From a business perspective, there is huge difference between plain polarity and topic-based sentiment analysis (also known as aspect-based sentiment analysis)
Polarity analysis takes into account the amount of positive or negative terms that appear in a given sentence. It is useful to some extent, since it does a good job of structuring data sets.
Why is polarity analysis itself not enough?
Let say I have 1000 reviews on my product that I want to analyze. By using polarity I can identify that 30% are negative, 20% are neutral and 50% are positive – and that’s good for segmentation. But I am left with three chunks of 300, 200 and 500 reviews to go through if I want to get more meaningful insights, rather than just a nice looking pie chart.
And imagine if we have 10 times that data, and in multiple languages! Then we are dealing with some really expensive (and not very delighted) employees that have to spend all day reading through reviews.
Let’s have a look at how comments are treated when using polarity analysis by itself.
“The weather is amazing, and I love my XYZ phone.”
Clearly positive as we have expressions like amazing and love
“The weather is gloomy and sad, and I hate my XYZ phone.”
Clearly negative as gloomy, sad and hate are objectively negative expressions
“The weather is gloomy and sad, and I love my XYZ phone.”
Neutral. Some expressions are good others bad.
As we add them all together we end up with something in between.
It is here, with the neutral cases, that the limitations of a polarity-based approach become clear.
And this is where topic-based sentiment analysis really shines, and why it is becoming a standard in the Text Analytics Industry.
Going back to our example about the weather and the phone, when we can identify exactly what the opinion is about, then the true expressed opinion is not lost in a misleading overall score. And what is even more useful is that XYZ company can filter out the already analyzed data to zoom in on the opinions specifically about their phones. The rest of the noise like comments about the weather, are filtered out.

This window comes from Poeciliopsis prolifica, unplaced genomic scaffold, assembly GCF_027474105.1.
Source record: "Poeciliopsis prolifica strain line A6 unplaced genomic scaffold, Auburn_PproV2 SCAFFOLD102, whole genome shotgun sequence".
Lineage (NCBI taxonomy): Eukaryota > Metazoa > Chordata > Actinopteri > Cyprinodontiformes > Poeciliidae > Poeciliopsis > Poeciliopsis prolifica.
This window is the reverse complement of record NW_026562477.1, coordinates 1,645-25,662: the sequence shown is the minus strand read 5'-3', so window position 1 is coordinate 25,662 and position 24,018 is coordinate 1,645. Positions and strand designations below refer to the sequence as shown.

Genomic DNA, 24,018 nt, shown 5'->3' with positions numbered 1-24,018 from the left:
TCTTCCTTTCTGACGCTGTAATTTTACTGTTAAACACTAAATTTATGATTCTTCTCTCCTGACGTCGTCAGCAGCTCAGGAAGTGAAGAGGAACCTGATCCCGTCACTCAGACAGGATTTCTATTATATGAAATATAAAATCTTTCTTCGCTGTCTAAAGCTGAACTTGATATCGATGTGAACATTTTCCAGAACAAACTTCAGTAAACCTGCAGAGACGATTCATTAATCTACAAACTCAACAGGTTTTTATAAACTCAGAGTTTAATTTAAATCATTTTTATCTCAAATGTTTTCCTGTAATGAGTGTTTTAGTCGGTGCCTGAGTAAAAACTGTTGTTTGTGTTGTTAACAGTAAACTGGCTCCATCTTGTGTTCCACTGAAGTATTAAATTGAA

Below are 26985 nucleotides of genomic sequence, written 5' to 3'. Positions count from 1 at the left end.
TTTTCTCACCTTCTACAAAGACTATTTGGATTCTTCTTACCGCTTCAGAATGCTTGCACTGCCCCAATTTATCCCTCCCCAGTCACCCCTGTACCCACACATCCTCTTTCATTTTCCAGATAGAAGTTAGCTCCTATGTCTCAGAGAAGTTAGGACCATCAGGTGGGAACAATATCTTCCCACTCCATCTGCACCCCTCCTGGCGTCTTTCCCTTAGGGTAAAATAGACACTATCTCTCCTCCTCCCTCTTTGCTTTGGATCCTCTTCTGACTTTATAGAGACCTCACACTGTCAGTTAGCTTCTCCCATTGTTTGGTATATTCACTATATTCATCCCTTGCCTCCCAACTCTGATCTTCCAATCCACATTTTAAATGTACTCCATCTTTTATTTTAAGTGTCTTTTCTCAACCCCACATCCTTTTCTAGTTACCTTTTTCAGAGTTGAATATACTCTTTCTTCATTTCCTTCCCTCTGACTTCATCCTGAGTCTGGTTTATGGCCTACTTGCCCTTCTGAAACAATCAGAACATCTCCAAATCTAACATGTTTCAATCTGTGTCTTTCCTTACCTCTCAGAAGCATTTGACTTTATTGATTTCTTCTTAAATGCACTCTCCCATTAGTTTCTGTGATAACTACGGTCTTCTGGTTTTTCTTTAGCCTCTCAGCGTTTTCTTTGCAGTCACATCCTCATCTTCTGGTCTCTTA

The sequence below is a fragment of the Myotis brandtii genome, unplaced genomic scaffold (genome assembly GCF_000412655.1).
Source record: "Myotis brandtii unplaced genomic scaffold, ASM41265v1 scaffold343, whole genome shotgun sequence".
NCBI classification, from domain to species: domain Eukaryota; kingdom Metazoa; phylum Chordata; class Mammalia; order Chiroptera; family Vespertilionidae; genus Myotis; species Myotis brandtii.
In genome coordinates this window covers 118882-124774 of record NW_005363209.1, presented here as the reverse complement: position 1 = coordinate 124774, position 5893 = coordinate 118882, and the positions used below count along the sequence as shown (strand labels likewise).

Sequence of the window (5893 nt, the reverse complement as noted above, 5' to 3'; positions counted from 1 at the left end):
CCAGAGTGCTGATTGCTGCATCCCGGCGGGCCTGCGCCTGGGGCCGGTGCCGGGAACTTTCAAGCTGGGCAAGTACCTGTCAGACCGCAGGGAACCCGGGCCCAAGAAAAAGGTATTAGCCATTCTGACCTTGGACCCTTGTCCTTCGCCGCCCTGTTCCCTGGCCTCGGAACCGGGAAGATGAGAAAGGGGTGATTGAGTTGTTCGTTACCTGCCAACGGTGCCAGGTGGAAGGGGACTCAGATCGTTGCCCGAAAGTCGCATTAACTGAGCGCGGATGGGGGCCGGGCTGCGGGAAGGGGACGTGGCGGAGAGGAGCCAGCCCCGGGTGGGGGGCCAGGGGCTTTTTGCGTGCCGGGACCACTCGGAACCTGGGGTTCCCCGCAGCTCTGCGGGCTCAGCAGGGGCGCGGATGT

How does topic-based sentiment analysis work?
To be able to match expressions that bear sentiment with their relevant topic, we need to rely on linguistic knowledge. The industry counts on many methods to do this, such as POS tagging and parsing, and other techniques like n-grams and neural networks models.
Linguistics uncovers the structure of the sentence (known as phrase structure). This is what makes the difference in topic-based analysis. Knowledge of parts of speech and grammar are used to detect the sentiment topic that the expressed opinion is related to:
- I like this camera (with “like” the topic normally is the direct object)
- This lens is great (with “be” the topic normally is the subject)
Well this is all very interesting, but does it really produce measurable results?
You’d be surprised.
In academic conferences on topic-based sentiment analysis (SemEval, for example), sentiment analysis platforms are tested against human hand tagging and precision, recall, and F-score performed by contestants.
It’s quite amazing to see how sentiment analysis platforms measure up against humans!